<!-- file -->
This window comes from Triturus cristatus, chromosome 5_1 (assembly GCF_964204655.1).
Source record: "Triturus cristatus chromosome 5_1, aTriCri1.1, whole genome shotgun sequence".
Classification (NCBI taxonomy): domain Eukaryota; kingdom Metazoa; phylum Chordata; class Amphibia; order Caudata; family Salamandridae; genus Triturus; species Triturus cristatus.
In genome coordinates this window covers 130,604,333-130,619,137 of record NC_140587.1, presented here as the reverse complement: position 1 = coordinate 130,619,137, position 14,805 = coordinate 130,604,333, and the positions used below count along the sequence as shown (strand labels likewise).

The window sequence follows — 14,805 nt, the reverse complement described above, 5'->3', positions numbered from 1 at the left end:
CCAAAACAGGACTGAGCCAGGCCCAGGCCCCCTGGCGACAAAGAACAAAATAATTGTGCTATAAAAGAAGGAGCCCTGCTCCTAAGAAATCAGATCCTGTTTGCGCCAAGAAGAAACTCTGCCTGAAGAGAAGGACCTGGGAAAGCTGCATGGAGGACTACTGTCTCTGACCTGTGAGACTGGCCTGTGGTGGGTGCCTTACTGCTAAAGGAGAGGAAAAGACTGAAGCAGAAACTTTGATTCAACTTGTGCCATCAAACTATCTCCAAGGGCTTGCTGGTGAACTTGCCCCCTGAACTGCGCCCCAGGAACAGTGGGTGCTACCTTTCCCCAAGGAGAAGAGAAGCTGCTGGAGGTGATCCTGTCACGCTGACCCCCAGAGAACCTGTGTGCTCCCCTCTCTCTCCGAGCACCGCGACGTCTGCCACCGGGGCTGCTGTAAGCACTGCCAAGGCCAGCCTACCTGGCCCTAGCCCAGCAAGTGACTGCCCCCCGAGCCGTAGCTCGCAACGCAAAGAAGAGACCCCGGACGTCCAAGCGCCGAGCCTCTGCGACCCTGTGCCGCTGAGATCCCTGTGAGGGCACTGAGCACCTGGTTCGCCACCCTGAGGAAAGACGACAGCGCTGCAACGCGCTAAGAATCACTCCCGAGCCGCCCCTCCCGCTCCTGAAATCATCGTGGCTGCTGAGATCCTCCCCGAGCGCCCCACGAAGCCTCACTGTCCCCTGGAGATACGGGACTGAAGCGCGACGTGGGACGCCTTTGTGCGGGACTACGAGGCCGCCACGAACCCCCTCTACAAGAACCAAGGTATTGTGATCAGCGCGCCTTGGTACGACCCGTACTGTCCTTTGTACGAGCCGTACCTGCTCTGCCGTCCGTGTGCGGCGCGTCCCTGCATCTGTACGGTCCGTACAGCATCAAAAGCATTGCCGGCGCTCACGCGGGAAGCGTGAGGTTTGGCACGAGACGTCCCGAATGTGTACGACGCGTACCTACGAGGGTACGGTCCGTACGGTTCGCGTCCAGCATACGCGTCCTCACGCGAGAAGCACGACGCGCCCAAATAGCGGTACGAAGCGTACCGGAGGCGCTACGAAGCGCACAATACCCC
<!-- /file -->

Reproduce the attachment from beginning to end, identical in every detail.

This window comes from Triturus cristatus, chromosome 5_1 (assembly GCF_964204655.1).
Source record: "Triturus cristatus chromosome 5_1, aTriCri1.1, whole genome shotgun sequence".
Classification (NCBI taxonomy): domain Eukaryota; kingdom Metazoa; phylum Chordata; class Amphibia; order Caudata; family Salamandridae; genus Triturus; species Triturus cristatus.
In genome coordinates this window covers 130,604,333-130,619,137 of record NC_140587.1, presented here as the reverse complement: position 1 = coordinate 130,619,137, position 14,805 = coordinate 130,604,333, and the positions used below count along the sequence as shown (strand labels likewise).

The window sequence follows — 14,805 nt, the reverse complement described above, 5'->3', positions numbered from 1 at the left end:
CCAAAACAGGACTGAGCCAGGCCCAGGCCCCCTGGCGACAAAGAACAAAATAATTGTGCTATAAAAGAAGGAGCCCTGCTCCTAAGAAATCAGATCCTGTTTGCGCCAAGAAGAAACTCTGCCTGAAGAGAAGGACCTGGGAAAGCTGCATGGAGGACTACTGTCTCTGACCTGTGAGACTGGCCTGTGGTGGGTGCCTTACTGCTAAAGGAGAGGAAAAGACTGAAGCAGAAACTTTGATTCAACTTGTGCCATCAAACTATCTCCAAGGGCTTGCTGGTGAACTTGCCCCCTGAACTGCGCCCCAGGAACAGTGGGTGCTACCTTTCCCCAAGGAGAAGAGAAGCTGCTGGAGGTGATCCTGTCACGCTGACCCCCAGAGAACCTGTGTGCTCCCCTCTCTCTCCGAGCACCGCGACGTCTGCCACCGGGGCTGCTGTAAGCACTGCCAAGGCCAGCCTACCTGGCCCTAGCCCAGCAAGTGACTGCCCCCCGAGCCGTAGCTCGCAACGCAAAGAAGAGACCCCGGACGTCCAAGCGCCGAGCCTCTGCGACCCTGTGCCGCTGAGATCCCTGTGAGGGCACTGAGCACCTGGTTCGCCACCCTGAGGAAAGACGACAGCGCTGCAACGCGCTAAGAATCACTCCCGAGCCGCCCCTCCCGCTCCTGAAATCATCGTGGCTGCTGAGATCCTCCCCGAGCGCCCCACGAAGCCTCACTGTCCCCTGGAGATACGGGACTGAAGCGCGACGTGGGACGCCTTTGTGCGGGACTACGAGGCCGCCACGAACCCCCTCTACAAGAACCAAGGTATTGTGATCAGCGCGCCTTGGTACGACCCGTACTGTCCTTTGTACGAGCCGTACCTGCTCTGCCGTCCGTGTGCGGCGCGTCCCTGCATCTGTACGGTCCGTACAGCATCAAAAGCATTGCCGGCGCTCACGCGGGAAGCGTGAGGTTTGGCACGAGACGTCCCGAATGTGTACGACGCGTACCTACGAGGGTACGGTCCGTACGGTTCGCGTCCAGCATACGCGTCCTCACGCGAGAAGCACGACGCGCCCAAATAGCGGTACGAAGCGTACCGGAGGCGCTACGAAGCGCACAATACCCC